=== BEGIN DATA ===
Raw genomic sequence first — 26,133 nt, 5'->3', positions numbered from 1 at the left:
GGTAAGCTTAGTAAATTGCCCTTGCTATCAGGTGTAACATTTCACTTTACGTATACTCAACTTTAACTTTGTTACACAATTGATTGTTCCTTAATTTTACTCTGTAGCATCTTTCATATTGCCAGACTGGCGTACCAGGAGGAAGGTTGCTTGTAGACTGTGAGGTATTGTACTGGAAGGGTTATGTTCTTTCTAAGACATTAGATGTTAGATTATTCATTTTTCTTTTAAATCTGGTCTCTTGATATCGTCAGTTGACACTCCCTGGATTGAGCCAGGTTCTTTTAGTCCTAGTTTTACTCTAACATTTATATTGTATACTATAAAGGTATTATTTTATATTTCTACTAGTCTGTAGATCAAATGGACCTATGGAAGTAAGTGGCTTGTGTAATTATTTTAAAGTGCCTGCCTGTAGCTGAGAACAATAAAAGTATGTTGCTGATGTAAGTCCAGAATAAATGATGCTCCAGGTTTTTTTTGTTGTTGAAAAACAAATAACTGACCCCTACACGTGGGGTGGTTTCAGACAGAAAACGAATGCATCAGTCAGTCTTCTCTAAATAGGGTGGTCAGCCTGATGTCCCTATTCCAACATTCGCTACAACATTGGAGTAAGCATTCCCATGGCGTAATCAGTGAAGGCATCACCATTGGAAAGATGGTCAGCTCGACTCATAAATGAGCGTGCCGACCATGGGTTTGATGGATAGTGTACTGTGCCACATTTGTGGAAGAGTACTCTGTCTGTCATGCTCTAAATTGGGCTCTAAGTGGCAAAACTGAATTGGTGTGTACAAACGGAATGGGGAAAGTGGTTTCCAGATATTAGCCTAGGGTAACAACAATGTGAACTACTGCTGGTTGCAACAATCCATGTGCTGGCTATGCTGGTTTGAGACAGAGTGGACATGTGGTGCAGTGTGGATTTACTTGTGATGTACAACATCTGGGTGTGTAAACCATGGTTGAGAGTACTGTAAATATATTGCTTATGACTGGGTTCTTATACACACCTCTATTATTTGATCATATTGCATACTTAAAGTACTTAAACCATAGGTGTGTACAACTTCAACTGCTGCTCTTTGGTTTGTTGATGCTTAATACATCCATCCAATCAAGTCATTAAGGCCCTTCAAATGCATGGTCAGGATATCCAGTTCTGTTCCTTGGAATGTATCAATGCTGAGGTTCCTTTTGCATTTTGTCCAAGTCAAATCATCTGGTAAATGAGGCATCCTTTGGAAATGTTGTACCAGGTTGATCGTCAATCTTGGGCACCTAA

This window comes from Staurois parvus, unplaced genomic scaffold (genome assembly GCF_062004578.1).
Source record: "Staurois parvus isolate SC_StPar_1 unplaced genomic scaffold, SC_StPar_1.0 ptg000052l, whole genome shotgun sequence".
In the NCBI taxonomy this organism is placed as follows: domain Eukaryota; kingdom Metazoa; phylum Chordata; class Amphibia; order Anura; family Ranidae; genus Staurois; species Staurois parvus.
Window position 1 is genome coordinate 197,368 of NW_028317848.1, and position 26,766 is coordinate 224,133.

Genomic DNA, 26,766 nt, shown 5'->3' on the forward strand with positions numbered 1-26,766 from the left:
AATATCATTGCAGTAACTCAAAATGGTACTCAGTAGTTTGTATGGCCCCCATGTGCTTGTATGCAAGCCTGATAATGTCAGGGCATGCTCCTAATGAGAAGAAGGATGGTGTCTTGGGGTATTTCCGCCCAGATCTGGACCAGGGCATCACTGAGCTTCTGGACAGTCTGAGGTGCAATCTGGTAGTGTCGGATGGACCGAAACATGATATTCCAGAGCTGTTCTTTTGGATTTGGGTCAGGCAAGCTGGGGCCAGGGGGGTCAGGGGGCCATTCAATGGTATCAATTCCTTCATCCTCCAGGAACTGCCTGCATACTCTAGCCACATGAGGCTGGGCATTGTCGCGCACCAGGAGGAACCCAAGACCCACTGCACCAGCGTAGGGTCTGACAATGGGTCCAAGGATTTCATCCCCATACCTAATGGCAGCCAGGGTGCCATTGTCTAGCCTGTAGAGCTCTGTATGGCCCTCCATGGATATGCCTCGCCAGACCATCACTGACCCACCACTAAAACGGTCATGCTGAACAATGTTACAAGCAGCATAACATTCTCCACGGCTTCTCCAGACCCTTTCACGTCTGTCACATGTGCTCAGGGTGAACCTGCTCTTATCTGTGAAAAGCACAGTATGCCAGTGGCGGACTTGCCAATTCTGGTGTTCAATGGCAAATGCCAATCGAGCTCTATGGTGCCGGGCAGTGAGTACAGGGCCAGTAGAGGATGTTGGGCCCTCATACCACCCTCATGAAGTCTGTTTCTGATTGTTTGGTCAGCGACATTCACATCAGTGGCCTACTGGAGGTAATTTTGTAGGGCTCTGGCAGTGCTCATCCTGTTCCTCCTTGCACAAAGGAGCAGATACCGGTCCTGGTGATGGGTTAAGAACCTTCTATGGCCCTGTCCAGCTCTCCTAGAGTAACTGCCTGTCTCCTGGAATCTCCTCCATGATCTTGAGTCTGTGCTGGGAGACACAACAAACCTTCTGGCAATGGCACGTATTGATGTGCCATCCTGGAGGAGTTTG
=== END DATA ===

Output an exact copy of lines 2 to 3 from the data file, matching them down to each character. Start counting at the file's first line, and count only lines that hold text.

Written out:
GGTAAGCTTAGTAAATTGCCCTTGCTATCAGGTGTAACATTTCACTTTACGTATACTCAACTTTAACTTTGTTACACAATTGATTGTTCCTTAATTTTACTCTGTAGCATCTTTCATATTGCCAGACTGGCGTACCAGGAGGAAGGTTGCTTGTAGACTGTGAGGTATTGTACTGGAAGGGTTATGTTCTTTCTAAGACATTAGATGTTAGATTATTCATTTTTCTTTTAAATCTGGTCTCTTGATATCGTCAGTTGACACTCCCTGGATTGAGCCAGGTTCTTTTAGTCCTAGTTTTACTCTAACATTTATATTGTATACTATAAAGGTATTATTTTATATTTCTACTAGTCTGTAGATCAAATGGACCTATGGAAGTAAGTGGCTTGTGTAATTATTTTAAAGTGCCTGCCTGTAGCTGAGAACAATAAAAGTATGTTGCTGATGTAAGTCCAGAATAAATGATGCTCCAGGTTTTTTTTGTTGTTGAAAAACAAATAACTGACCCCTACACGTGGGGTGGTTTCAGACAGAAAACGAATGCATCAGTCAGTCTTCTCTAAATAGGGTGGTCAGCCTGATGTCCCTATTCCAACATTCGCTACAACATTGGAGTAAGCATTCCCATGGCGTAATCAGTGAAGGCATCACCATTGGAAAGATGGTCAGCTCGACTCATAAATGAGCGTGCCGACCATGGGTTTGATGGATAGTGTACTGTGCCACATTTGTGGAAGAGTACTCTGTCTGTCATGCTCTAAATTGGGCTCTAAGTGGCAAAACTGAATTGGTGTGTACAAACGGAATGGGGAAAGTGGTTTCCAGATATTAGCCTAGGGTAACAACAATGTGAACTACTGCTGGTTGCAACAATCCATGTGCTGGCTATGCTGGTTTGAGACAGAGTGGACATGTGGTGCAGTGTGGATTTACTTGTGATGTACAACATCTGGGTGTGTAAACCATGGTTGAGAGTACTGTAAATATATTGCTTATGACTGGGTTCTTATACACACCTCTATTATTTGATCATATTGCATACTTAAAGTACTTAAACCATAGGTGTGTACAACTTCAACTGCTGCTCTTTGGTTTGTTGATGCTTAATACATCCATCCAATCAAGTCATTAAGGCCCTTCAAATGCATGGTCAGGATATCCAGTTCTGTTCCTTGGAATGTATCAATGCTGAGGTTCCTTTTGCATTTTGTCCAAGTCAAATCATCTGGTAAATGAGGCATCCTTTGGAAATGTTGTACCAGGTTGATCGTCAATCTTGGGCACCTAA

This window comes from Staurois parvus, unplaced genomic scaffold (genome assembly GCF_062004578.1).